Becoming an Enrolled Agent

Enrolled agents have demonstrated competence in tax matters, allowing them to represent taxpayers before the Internal Revenue Service. Earning the EA license proves dedication and a commitment to providing the most knowledgeable service possible for his/her clients. It is not an easy test; it requires preparation and diligence, as any licensing process should. With hard work and a little support, however, you, too, can earn this prestigious license.

For exams taken between May 1, 2019 – June 30, 2019, all references on the examination are to the Internal Revenue Code, forms and publications, as amended through December 31, 2017. Also, unless otherwise stated, all questions relate to the calendar year 2017. Questions that contain the term ‘current year’ refer to the calendar year 2017. In answering questions, candidates should not take into account any changes as a result of the Tax Cuts and Jobs Act of 2017.

For exams taken between July 1, 2019 – February 29, 2020, all references on the examination are to the Internal Revenue Code, forms and publications, as amended through December 31, 2018. Also, unless otherwise stated, all questions relate to the calendar year 2018. Questions that contain the term ‘current year’ refer to the calendar year 2018. In answering questions, candidates should not take into account any legislation or court decisions in effect after December 31, 2018.

 

TWO WAYS TO EARN YOUR LICENSE

Earning the enrolled agent credential places you squarely among an elite group of tax professionals.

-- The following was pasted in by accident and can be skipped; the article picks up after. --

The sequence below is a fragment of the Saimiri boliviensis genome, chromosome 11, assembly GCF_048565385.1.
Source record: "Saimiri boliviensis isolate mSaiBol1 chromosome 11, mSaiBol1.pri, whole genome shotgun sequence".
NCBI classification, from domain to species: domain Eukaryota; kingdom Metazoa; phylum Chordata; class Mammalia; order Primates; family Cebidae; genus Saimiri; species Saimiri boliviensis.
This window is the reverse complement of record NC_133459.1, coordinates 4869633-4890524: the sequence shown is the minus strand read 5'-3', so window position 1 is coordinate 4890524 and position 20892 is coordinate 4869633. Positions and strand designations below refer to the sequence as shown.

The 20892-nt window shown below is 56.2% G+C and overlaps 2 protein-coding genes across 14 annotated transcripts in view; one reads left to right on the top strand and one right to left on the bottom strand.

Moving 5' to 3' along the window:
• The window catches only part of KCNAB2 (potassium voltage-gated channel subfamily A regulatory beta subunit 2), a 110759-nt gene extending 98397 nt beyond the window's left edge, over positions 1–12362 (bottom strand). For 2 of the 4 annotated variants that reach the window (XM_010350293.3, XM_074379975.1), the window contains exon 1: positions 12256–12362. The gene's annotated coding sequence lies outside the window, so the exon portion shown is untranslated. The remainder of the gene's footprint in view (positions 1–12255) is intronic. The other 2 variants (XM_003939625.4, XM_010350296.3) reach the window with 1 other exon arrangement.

Reach for a higher level of professionalism, become an enrolled agent.
-Carol A. Campbell, Director, IRS Return Preparer Office

Two ways to earn your enrolled agent license are outlined in Treasury Department Circular 230, Regulations Governing the Practice of Attorneys, Certified Public Accountants, Enrolled Agents, Enrolled Actuaries, and Appraisers Before the Internal Revenue Service. The IRS website also provides information on the enrollment process. Prometric administers the exam process for IRS. The two tracks are:

  • Online examination. You can become an enrolled agent by demonstrating special competence in tax matters by taking a online examination administered by Prometric. This track requires that applicants must:
    • Obtain a Personal Tax Identification Number (PTIN).
    • Apply to take the Special Enrollment Examination (SEE).
    • Achieve passing scores on all parts of the SEE.
    • Apply for enrollment on Form 23.
    • Undergo a background check prior to enrollment, which includes a review of the applicant’s tax transcript. Failure to timely file or pay taxes can be grounds for denial of enrollment.

 

  • IRS experience. You can become an enrolled agent by virtue of past service and technical experience with the IRS that qualifies you for enrollment. This track requires that applicants must:
    • Possess the years of past service and technical experience specified in Circular 230.
    • Apply for enrollment Form 23.
    • Undergo a background check prior to enrollment, which includes a review of the applicants’ tax transcript. Failure to timely file or pay taxes can be grounds for denial of enrollment.

 

NAEA, the only organization which represents enrolled agents solely, wants to help you achieve your goals.

Please visit https://www.naea.org/educating-america/become-enrolled-agent for more information, or please contact MerydithWong, EA, NTPI Fellow | 702.437.1052 | shirleycallahanea@yahoo.com